Precipitation meaning

prĭ-sĭp'ĭ-tā'shən
Precipitation is rain, sleet or snow, or bringing an action on suddenly.

An example of precipitation is rain.

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The process of separating a substance from a solution as a solid.
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Abrupt or impulsive haste.
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(meteorology) Any or all of the forms of water particles, whether liquid or solid, that fall from the atmosphere (e.g., rain, hail, snow or sleet). It is a major class of hydrometeor, but it is distinguished from cloud, fog, dew, rime, frost, etc., in that it must fall. It is distinguished from cloud and virga in that it must reach the ground.
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(countable, chemistry) A reaction that leads to the formation of a heavier solid in a lighter liquid; the precipitate so formed at the bottom of the container.
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A hastening or acceleration, especially one that is sudden or unexpected.

He is responsible for the precipitation of his own demise.

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A precipitating or being precipitated; specif., a headlong fall or rush.
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Precipitancy; rash haste; impetuosity.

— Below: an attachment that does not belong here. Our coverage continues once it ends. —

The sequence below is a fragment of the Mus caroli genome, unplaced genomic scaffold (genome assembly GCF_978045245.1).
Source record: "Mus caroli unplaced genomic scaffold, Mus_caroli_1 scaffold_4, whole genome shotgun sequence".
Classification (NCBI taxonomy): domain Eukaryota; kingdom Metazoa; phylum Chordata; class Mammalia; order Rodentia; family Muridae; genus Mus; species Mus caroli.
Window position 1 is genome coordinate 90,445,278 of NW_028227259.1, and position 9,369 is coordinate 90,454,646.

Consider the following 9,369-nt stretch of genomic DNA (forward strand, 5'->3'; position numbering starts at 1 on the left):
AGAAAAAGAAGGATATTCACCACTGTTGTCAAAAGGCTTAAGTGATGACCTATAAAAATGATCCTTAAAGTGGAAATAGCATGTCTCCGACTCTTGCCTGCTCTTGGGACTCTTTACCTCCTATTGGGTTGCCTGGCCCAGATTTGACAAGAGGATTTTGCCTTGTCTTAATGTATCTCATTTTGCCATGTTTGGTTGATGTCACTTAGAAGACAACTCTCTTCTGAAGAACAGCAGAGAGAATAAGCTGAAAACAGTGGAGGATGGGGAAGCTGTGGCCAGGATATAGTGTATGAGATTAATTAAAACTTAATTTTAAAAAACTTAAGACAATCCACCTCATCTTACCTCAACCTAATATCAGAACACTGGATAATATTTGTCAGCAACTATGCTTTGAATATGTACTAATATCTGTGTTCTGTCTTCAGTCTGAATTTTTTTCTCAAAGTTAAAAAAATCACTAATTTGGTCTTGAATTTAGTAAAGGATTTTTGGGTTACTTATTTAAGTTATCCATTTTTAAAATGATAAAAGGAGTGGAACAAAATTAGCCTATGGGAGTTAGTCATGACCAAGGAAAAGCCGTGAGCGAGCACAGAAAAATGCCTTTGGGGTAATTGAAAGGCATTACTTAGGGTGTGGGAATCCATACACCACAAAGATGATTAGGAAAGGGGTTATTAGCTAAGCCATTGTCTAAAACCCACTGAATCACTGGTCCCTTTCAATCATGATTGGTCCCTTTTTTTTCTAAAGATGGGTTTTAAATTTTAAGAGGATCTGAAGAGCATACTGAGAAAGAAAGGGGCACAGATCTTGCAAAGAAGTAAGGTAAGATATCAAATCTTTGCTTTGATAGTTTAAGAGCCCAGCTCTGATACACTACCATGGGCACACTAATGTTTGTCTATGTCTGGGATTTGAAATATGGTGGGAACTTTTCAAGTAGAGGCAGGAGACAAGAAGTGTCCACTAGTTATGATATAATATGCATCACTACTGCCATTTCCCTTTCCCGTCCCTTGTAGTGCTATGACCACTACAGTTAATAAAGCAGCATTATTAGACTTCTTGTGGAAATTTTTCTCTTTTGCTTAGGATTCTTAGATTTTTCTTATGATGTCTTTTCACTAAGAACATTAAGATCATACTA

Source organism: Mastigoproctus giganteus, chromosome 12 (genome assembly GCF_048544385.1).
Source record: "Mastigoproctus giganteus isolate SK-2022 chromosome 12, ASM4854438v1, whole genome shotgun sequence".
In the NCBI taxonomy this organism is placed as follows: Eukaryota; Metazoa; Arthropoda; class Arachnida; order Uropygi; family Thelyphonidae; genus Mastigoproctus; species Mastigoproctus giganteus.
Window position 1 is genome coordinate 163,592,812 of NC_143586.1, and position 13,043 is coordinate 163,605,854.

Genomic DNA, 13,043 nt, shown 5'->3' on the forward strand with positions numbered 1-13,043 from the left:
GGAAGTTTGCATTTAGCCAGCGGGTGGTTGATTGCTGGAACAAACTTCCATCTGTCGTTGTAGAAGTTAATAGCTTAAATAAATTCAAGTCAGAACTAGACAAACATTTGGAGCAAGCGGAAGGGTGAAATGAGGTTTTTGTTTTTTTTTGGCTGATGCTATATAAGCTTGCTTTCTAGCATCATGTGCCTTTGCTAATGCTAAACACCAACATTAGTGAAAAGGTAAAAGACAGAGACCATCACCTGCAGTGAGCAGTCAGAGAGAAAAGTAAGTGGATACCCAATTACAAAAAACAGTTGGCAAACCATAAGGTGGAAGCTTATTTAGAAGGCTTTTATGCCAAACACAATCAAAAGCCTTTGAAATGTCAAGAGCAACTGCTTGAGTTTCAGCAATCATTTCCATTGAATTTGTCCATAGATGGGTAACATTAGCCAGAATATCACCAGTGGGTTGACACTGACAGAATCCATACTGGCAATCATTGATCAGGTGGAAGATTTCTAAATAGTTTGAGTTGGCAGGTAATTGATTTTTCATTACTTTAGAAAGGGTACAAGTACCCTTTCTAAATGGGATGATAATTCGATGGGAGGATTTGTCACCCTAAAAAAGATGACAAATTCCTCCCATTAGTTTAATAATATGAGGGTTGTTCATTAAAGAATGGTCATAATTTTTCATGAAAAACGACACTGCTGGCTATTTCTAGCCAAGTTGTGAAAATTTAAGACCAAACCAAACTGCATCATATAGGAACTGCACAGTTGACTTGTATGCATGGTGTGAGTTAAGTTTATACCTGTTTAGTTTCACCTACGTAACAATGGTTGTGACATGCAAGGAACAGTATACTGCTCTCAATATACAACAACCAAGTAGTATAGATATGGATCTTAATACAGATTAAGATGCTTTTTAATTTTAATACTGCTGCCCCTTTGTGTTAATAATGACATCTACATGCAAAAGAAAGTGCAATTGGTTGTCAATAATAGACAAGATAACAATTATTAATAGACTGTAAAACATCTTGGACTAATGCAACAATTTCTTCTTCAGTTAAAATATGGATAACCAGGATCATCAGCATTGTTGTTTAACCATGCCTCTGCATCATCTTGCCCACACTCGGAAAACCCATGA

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A bringing on suddenly; acceleration.
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A form of water, such as rain, snow, or sleet, that condenses from the atmosphere, becomes too heavy to remain suspended, and falls to the Earth's surface. Different atmospheric conditions are responsible for the different forms of precipitation.
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The process by which a substance is separated out of a solution as a solid. Precipitation occurs either by the action of gravity or through a chemical reaction that forms an insoluble compound out of two or more soluble compounds.
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(figuratively) Unwise or rash rapidity; sudden haste.

Had acted with some precipitation and had probably started out upon a wild-goose chase -- Dorothy Sayers.

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A headlong fall or rush.
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